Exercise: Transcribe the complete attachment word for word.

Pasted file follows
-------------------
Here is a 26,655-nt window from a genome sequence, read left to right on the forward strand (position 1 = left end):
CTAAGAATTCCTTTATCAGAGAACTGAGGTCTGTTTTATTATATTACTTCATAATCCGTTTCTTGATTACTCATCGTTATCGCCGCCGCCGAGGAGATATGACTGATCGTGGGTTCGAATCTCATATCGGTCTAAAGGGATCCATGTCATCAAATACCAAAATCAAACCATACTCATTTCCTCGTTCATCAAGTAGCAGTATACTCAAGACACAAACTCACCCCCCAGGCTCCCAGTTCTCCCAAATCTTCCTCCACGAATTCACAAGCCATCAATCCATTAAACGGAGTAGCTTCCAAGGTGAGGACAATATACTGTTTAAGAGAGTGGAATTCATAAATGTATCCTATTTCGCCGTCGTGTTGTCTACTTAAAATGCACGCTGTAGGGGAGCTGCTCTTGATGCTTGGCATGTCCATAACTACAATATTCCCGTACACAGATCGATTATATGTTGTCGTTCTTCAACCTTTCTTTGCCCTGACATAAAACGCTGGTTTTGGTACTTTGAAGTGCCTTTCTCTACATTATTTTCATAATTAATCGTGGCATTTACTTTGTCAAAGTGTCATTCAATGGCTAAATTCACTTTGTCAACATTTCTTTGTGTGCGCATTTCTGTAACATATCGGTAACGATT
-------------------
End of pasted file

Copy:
Here is a 26,655-nt window from a genome sequence, read left to right on the forward strand (position 1 = left end):
CTAAGAATTCCTTTATCAGAGAACTGAGGTCTGTTTTATTATATTACTTCATAATCCGTTTCTTGATTACTCATCGTTATCGCCGCCGCCGAGGAGATATGACTGATCGTGGGTTCGAATCTCATATCGGTCTAAAGGGATCCATGTCATCAAATACCAAAATCAAACCATACTCATTTCCTCGTTCATCAAGTAGCAGTATACTCAAGACACAAACTCACCCCCCAGGCTCCCAGTTCTCCCAAATCTTCCTCCACGAATTCACAAGCCATCAATCCATTAAACGGAGTAGCTTCCAAGGTGAGGACAATATACTGTTTAAGAGAGTGGAATTCATAAATGTATCCTATTTCGCCGTCGTGTTGTCTACTTAAAATGCACGCTGTAGGGGAGCTGCTCTTGATGCTTGGCATGTCCATAACTACAATATTCCCGTACACAGATCGATTATATGTTGTCGTTCTTCAACCTTTCTTTGCCCTGACATAAAACGCTGGTTTTGGTACTTTGAAGTGCCTTTCTCTACATTATTTTCATAATTAATCGTGGCATTTACTTTGTCAAAGTGTCATTCAATGGCTAAATTCACTTTGTCAACATTTCTTTGTGTGCGCATTTCTGTAACATATCGGTAACGATT